Academic journal article Antipodes

Chinese Culture Cures: Ouyang Yu's Representation and Resolution of the Immigrant Syndrome in the Eastern Slope Chronicle

Academic journal article Antipodes

Chinese Culture Cures: Ouyang Yu's Representation and Resolution of the Immigrant Syndrome in the Eastern Slope Chronicle

Article excerpt

ASIAN AUSTRALIAN LITERATURE HAS GROWN PROSPEROUS since Australia opened its door to Asian immigrants, as evidenced by the emergence of Asian Australian writers like Brian Castro, Lilian Ng, Lau Siew Mei, Beth Yahp, Hsu-Ming Teo, and so on. The Chinese diasporic writers from the various parts of Asia tell their hometown stories and share their migrant experience in their host countries. Ouyang Yu, a bilingual writer from mainland China "is perhaps the most indecorous writer currently at work today" (Birns 194). Ouyang Yu came to Australia in 1991 as an international student to do his Ph.D. research on the representation of Chinese people in Australian fictions. Since then, he has been writing in English seriously. He is so prolific that he has produced more than fifty books, both in Chinese and English, and has had hundreds of poems and articles published in newspapers and magazines in Australia and overseas within twenty years.

The Eastern Slope Chronicle, his first English novel, is a controversial work in China and overseas. Wang Labao, a professor at Suzhou University in mainland China, states that "Ouyang Yu betrays a dangerous resentment against his homeland. Catering to the mainstream population of the author's adopted culture, the book speaks of China and its people in all the abusive extremities of Orientalism deliberately" (81). The Eastern Slope Chronicle receives a negative reception in mainland China partly because Ouyang Yu fails to express a sense of nostalgia to his homeland. However, some Australian scholars attach importance to this novel by virtue of its complicated and genuine representation of Asian Australians. At the end of her article '"Flexible Citizenship': Strategic Chinese Identities in Asian Australian Literature," Regina Lee concludes that 'The Eastern Slope Chronicle tackles head-on the complexities of re-negotiating racial and cultural identity amidst changing environments, sentiments and perceptions," although "it offers no satisfactory resolution to the dilemma of migrants 'trapped in between'" (226).

The fate of a Chinese immigrant amid tangled East- West relations is a long-lasting and obsessive theme in Ouyang Yu's works. For example, at the end of his famous poetry collection Songs of the Last Chinese Poet, the narrator shouts out "The West-Will-Win!" which resembles the phrase World-WideWeb in forms and alliteration, "indicating the irresistible power of the western cultural hegemony" (Qian 187). Much discussion has been made about the "doubleness" and the "dilemma" of Chinese Australians in Ouyang Yu's works. However, no one has ever shed light on a way to cure the "sick man from asia" (Ouyang, Songs 1) as well as his "ambivalent in-between-ness of diasporic identification as violent conflict, internal as well as external" (Ommundsen, "Hello Freedom"). In this paper, I would like to describe this unsettled state of being of the Chinese immigrants as an "immigrant syndrome" that is caused by linguistic alienation, academic exploitation, and cultural displacement in Australia. Focusing on The Eastern Slope Chronicle, I would argue Ouyang Yu suggests that Chinese culture will help to cure the disturbing "immigrant syndrome" of Chinese Australians and will also help Australia to solve its own problems and achieve a true multicultural Australia.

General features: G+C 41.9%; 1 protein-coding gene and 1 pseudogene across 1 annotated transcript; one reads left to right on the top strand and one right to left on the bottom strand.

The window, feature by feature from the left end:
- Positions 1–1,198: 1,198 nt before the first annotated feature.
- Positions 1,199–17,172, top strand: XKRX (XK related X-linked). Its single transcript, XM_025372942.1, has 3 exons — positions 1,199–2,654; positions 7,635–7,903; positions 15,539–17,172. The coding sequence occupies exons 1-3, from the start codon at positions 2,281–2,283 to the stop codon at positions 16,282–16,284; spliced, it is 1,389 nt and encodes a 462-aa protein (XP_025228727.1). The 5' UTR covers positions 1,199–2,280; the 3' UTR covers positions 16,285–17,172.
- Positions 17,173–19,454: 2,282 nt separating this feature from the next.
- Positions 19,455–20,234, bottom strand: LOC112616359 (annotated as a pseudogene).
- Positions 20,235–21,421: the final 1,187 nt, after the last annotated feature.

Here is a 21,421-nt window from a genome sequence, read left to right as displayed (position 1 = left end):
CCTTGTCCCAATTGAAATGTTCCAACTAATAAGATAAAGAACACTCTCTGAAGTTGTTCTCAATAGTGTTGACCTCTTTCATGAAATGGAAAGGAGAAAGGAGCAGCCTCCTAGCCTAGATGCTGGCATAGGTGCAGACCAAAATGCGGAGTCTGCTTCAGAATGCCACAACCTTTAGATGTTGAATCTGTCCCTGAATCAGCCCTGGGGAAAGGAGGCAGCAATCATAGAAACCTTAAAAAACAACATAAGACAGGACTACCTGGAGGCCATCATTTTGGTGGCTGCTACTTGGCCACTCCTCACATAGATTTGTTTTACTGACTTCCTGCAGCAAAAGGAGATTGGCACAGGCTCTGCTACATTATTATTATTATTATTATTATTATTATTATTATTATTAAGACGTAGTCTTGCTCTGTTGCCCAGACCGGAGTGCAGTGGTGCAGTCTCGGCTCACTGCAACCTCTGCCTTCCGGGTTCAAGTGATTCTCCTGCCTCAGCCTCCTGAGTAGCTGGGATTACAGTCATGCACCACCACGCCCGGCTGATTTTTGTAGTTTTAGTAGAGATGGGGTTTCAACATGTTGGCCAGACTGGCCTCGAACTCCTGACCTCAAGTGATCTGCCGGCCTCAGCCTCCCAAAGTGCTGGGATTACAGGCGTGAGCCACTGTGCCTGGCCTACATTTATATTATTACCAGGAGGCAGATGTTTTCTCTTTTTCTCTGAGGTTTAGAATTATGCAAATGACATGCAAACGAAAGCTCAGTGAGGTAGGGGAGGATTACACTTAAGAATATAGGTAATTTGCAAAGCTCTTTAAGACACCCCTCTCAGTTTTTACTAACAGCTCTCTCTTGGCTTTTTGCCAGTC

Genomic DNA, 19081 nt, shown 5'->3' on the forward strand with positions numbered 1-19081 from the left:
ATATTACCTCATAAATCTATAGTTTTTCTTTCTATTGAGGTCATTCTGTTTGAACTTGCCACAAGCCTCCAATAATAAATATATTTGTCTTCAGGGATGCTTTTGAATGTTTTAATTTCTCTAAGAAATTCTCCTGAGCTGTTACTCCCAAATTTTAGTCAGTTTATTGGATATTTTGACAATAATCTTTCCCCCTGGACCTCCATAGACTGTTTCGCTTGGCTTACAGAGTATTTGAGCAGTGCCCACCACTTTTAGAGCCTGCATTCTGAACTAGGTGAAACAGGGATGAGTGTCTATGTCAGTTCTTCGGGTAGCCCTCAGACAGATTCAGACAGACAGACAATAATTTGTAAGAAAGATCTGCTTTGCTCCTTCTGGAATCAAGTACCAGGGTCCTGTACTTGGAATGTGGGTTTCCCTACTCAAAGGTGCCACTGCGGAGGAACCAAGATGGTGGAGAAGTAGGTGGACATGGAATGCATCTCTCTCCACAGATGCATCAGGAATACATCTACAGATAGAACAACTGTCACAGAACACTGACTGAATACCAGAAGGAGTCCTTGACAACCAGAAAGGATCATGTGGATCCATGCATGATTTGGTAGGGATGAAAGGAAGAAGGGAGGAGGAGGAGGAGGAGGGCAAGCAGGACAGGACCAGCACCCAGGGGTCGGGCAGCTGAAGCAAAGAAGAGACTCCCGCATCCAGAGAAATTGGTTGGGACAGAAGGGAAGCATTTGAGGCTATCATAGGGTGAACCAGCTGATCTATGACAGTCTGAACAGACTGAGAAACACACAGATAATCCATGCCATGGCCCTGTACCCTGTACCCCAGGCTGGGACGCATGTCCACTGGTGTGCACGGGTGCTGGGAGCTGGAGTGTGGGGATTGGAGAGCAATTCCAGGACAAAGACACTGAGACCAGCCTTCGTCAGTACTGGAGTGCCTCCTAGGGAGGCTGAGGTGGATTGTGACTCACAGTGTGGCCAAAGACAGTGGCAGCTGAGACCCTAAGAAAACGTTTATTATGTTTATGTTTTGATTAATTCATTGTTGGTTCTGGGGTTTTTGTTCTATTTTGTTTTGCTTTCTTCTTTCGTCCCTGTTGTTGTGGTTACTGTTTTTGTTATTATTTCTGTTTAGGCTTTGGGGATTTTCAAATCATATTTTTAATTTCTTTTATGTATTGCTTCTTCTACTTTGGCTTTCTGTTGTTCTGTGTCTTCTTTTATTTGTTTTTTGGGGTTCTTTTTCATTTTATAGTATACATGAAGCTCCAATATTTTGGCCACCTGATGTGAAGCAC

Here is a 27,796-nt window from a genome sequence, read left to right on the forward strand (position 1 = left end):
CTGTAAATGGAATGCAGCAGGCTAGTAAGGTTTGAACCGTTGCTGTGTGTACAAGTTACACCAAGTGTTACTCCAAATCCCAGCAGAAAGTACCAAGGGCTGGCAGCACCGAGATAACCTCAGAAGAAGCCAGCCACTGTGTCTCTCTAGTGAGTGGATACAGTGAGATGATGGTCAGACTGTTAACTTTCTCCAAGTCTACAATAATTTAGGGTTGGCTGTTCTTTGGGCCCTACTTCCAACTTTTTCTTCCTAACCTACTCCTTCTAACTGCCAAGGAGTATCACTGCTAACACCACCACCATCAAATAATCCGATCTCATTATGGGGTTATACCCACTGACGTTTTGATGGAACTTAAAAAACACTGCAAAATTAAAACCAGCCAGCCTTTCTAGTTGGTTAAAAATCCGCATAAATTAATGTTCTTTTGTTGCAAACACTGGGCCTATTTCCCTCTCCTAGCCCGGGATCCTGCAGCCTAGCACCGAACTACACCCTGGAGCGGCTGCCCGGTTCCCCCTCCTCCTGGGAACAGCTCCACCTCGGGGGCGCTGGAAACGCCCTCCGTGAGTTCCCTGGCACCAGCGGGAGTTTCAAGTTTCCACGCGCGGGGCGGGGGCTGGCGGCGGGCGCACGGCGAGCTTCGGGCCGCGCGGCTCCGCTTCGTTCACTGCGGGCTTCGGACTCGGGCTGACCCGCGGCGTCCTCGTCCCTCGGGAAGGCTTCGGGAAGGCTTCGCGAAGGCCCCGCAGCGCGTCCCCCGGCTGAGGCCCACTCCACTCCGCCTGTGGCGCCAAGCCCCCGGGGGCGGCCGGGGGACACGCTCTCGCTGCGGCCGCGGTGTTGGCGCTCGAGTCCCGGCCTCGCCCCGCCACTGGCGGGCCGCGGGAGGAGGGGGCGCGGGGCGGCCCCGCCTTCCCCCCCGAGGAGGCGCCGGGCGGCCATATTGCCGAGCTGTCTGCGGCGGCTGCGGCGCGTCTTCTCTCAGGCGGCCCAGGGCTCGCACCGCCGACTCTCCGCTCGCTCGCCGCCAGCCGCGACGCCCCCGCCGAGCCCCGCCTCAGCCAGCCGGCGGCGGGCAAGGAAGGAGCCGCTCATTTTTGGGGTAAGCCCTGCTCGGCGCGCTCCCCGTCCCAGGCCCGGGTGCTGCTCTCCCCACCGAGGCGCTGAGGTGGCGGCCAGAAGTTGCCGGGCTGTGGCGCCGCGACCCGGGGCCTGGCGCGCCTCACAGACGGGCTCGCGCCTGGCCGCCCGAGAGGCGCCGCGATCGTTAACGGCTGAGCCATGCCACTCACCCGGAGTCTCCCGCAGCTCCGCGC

The title The Eastern Slope Chronicle implies multiple symbolic meanings that run through the whole novel. Structurally, The Eastern Slope Chronicle could be defined as a postmodern novel due to its application of postmodern narrative techniques. The main line of the novel is Dao Zhuang's revisit to his hometown, Eastern Slope, which was a place of exile for the famous poet Su Dongpo in the Song Dynasty. From the first-person narration, Dao Zhuang tells his journey in Eastern Slope and recollects his early days when he was a postgraduate student in Shanghai in 1989 and then migrated to Australia. In this sense, the title refers to the journey in Eastern Slope, the life story of a person from Eastern Slope, and the changes that the Eastern Slope city has undergone from ancient times to the modern age. …

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